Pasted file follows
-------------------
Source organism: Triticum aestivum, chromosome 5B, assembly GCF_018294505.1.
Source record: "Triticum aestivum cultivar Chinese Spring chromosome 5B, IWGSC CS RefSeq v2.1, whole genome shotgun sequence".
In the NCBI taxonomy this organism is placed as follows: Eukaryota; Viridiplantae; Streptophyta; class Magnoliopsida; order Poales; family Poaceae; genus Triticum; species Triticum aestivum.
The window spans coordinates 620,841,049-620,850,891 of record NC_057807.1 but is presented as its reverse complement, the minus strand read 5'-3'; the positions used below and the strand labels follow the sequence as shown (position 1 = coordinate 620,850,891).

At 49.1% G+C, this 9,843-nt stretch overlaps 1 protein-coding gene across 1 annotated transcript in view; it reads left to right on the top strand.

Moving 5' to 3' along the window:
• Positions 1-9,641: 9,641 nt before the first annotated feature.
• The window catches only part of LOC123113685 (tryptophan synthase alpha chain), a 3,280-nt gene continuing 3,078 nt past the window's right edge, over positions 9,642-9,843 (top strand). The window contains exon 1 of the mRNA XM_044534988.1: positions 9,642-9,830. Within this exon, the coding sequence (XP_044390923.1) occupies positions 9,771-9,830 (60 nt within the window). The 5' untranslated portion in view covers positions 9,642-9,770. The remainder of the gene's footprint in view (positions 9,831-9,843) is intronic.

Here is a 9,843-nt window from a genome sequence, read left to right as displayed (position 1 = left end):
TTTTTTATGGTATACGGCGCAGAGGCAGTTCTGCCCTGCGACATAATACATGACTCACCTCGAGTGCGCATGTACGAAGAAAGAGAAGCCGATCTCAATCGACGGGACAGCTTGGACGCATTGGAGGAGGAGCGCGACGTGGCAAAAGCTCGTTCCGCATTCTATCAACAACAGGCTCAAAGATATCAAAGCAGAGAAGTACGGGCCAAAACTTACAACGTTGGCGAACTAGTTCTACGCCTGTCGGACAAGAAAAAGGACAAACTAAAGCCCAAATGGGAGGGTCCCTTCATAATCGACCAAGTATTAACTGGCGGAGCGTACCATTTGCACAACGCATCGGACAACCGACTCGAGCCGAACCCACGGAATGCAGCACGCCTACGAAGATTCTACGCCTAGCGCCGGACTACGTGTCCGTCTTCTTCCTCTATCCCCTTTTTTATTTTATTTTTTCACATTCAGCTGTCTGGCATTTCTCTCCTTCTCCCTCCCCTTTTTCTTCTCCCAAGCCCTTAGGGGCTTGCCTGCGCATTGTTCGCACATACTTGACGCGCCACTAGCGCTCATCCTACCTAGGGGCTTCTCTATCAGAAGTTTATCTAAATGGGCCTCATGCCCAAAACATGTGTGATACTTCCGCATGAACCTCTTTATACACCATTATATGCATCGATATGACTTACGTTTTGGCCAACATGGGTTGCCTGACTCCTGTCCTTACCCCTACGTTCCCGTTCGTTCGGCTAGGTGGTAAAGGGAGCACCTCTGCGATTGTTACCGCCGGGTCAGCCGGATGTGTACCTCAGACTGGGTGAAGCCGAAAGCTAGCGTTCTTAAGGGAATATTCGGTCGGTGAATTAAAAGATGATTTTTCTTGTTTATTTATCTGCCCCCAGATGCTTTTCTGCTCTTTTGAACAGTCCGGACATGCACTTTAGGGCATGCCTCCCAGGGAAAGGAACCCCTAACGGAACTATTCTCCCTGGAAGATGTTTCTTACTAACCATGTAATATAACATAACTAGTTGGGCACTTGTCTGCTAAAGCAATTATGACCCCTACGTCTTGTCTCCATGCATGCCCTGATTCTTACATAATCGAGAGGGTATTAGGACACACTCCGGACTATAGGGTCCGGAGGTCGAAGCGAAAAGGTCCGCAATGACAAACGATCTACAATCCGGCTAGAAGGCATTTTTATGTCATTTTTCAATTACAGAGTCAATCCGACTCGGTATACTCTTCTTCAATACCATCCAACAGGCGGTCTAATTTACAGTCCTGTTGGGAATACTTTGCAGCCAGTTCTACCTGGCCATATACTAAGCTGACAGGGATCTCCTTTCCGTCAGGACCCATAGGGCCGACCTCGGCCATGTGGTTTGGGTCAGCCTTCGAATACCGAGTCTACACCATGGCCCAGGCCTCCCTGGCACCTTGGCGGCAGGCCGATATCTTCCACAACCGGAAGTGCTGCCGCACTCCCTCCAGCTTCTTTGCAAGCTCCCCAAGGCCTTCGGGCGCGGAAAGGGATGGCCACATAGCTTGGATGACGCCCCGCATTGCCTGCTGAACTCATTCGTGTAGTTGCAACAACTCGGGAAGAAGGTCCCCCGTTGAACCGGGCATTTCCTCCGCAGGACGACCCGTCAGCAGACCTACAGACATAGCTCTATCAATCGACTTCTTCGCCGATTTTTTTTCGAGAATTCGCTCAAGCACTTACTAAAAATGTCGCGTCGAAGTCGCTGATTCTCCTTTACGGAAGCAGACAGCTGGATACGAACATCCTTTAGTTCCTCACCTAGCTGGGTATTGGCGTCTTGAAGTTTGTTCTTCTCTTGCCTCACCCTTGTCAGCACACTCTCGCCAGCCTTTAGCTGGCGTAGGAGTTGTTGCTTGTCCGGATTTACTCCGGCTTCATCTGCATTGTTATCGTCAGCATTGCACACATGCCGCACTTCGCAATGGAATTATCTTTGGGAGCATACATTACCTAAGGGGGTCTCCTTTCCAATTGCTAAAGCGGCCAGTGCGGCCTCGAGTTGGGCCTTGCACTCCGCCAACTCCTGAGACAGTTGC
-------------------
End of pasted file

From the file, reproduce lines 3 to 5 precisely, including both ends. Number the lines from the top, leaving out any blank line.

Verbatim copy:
In the NCBI taxonomy this organism is placed as follows: Eukaryota; Viridiplantae; Streptophyta; class Magnoliopsida; order Poales; family Poaceae; genus Triticum; species Triticum aestivum.
The window spans coordinates 620,841,049-620,850,891 of record NC_057807.1 but is presented as its reverse complement, the minus strand read 5'-3'; the positions used below and the strand labels follow the sequence as shown (position 1 = coordinate 620,850,891).

At 49.1% G+C, this 9,843-nt stretch overlaps 1 protein-coding gene across 1 annotated transcript in view; it reads left to right on the top strand.